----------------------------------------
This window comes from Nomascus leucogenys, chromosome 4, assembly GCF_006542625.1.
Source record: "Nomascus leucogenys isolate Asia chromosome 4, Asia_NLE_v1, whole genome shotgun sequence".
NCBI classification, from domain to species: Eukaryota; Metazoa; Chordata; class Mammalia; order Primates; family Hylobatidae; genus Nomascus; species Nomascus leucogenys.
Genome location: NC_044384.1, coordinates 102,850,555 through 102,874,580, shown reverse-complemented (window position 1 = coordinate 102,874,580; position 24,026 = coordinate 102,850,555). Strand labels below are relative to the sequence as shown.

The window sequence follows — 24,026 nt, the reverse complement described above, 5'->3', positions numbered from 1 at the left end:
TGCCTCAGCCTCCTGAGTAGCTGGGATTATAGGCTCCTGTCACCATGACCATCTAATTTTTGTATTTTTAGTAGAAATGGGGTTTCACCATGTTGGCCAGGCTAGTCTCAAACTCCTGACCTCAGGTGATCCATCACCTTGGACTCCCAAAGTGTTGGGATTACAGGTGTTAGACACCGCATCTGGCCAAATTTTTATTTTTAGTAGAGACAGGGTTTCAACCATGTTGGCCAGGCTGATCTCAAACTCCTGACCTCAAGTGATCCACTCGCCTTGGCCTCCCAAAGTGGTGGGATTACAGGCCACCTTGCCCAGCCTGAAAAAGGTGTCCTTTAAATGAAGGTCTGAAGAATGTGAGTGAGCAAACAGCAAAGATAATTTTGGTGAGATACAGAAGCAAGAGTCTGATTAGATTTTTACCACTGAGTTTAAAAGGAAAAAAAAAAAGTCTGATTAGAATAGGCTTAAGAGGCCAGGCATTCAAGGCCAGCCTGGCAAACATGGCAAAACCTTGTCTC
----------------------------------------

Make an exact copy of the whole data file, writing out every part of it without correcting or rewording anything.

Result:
This window comes from Nomascus leucogenys, chromosome 4, assembly GCF_006542625.1.
Source record: "Nomascus leucogenys isolate Asia chromosome 4, Asia_NLE_v1, whole genome shotgun sequence".
NCBI classification, from domain to species: Eukaryota; Metazoa; Chordata; class Mammalia; order Primates; family Hylobatidae; genus Nomascus; species Nomascus leucogenys.
Genome location: NC_044384.1, coordinates 102,850,555 through 102,874,580, shown reverse-complemented (window position 1 = coordinate 102,874,580; position 24,026 = coordinate 102,850,555). Strand labels below are relative to the sequence as shown.

The window sequence follows — 24,026 nt, the reverse complement described above, 5'->3', positions numbered from 1 at the left end:
TGCCTCAGCCTCCTGAGTAGCTGGGATTATAGGCTCCTGTCACCATGACCATCTAATTTTTGTATTTTTAGTAGAAATGGGGTTTCACCATGTTGGCCAGGCTAGTCTCAAACTCCTGACCTCAGGTGATCCATCACCTTGGACTCCCAAAGTGTTGGGATTACAGGTGTTAGACACCGCATCTGGCCAAATTTTTATTTTTAGTAGAGACAGGGTTTCAACCATGTTGGCCAGGCTGATCTCAAACTCCTGACCTCAAGTGATCCACTCGCCTTGGCCTCCCAAAGTGGTGGGATTACAGGCCACCTTGCCCAGCCTGAAAAAGGTGTCCTTTAAATGAAGGTCTGAAGAATGTGAGTGAGCAAACAGCAAAGATAATTTTGGTGAGATACAGAAGCAAGAGTCTGATTAGATTTTTACCACTGAGTTTAAAAGGAAAAAAAAAAAGTCTGATTAGAATAGGCTTAAGAGGCCAGGCATTCAAGGCCAGCCTGGCAAACATGGCAAAACCTTGTCTC